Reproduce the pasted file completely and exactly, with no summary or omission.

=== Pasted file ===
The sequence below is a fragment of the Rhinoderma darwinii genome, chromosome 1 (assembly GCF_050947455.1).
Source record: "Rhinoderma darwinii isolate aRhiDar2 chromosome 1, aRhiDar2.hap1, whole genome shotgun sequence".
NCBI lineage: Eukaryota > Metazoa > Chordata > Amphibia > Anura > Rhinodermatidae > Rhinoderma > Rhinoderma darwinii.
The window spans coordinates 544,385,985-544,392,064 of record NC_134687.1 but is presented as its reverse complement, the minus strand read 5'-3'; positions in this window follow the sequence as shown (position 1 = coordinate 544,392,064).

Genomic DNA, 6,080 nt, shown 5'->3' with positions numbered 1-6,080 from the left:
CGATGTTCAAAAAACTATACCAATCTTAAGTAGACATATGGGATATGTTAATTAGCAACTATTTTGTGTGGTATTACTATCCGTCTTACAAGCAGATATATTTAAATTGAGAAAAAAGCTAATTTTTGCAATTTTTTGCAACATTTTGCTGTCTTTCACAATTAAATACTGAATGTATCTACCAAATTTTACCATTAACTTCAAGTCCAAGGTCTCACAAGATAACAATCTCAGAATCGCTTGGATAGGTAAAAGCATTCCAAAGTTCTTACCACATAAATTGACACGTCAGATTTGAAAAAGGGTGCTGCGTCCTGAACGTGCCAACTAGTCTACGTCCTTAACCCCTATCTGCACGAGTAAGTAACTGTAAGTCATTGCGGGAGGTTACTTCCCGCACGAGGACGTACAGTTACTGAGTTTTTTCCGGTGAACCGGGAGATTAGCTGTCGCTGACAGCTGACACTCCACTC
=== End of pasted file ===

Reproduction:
The sequence below is a fragment of the Rhinoderma darwinii genome, chromosome 1 (assembly GCF_050947455.1).
Source record: "Rhinoderma darwinii isolate aRhiDar2 chromosome 1, aRhiDar2.hap1, whole genome shotgun sequence".
NCBI lineage: Eukaryota > Metazoa > Chordata > Amphibia > Anura > Rhinodermatidae > Rhinoderma > Rhinoderma darwinii.
The window spans coordinates 544,385,985-544,392,064 of record NC_134687.1 but is presented as its reverse complement, the minus strand read 5'-3'; positions in this window follow the sequence as shown (position 1 = coordinate 544,392,064).

Genomic DNA, 6,080 nt, shown 5'->3' with positions numbered 1-6,080 from the left:
CGATGTTCAAAAAACTATACCAATCTTAAGTAGACATATGGGATATGTTAATTAGCAACTATTTTGTGTGGTATTACTATCCGTCTTACAAGCAGATATATTTAAATTGAGAAAAAAGCTAATTTTTGCAATTTTTTGCAACATTTTGCTGTCTTTCACAATTAAATACTGAATGTATCTACCAAATTTTACCATTAACTTCAAGTCCAAGGTCTCACAAGATAACAATCTCAGAATCGCTTGGATAGGTAAAAGCATTCCAAAGTTCTTACCACATAAATTGACACGTCAGATTTGAAAAAGGGTGCTGCGTCCTGAACGTGCCAACTAGTCTACGTCCTTAACCCCTATCTGCACGAGTAAGTAACTGTAAGTCATTGCGGGAGGTTACTTCCCGCACGAGGACGTACAGTTACTGAGTTTTTTCCGGTGAACCGGGAGATTAGCTGTCGCTGACAGCTGACACTCCACTC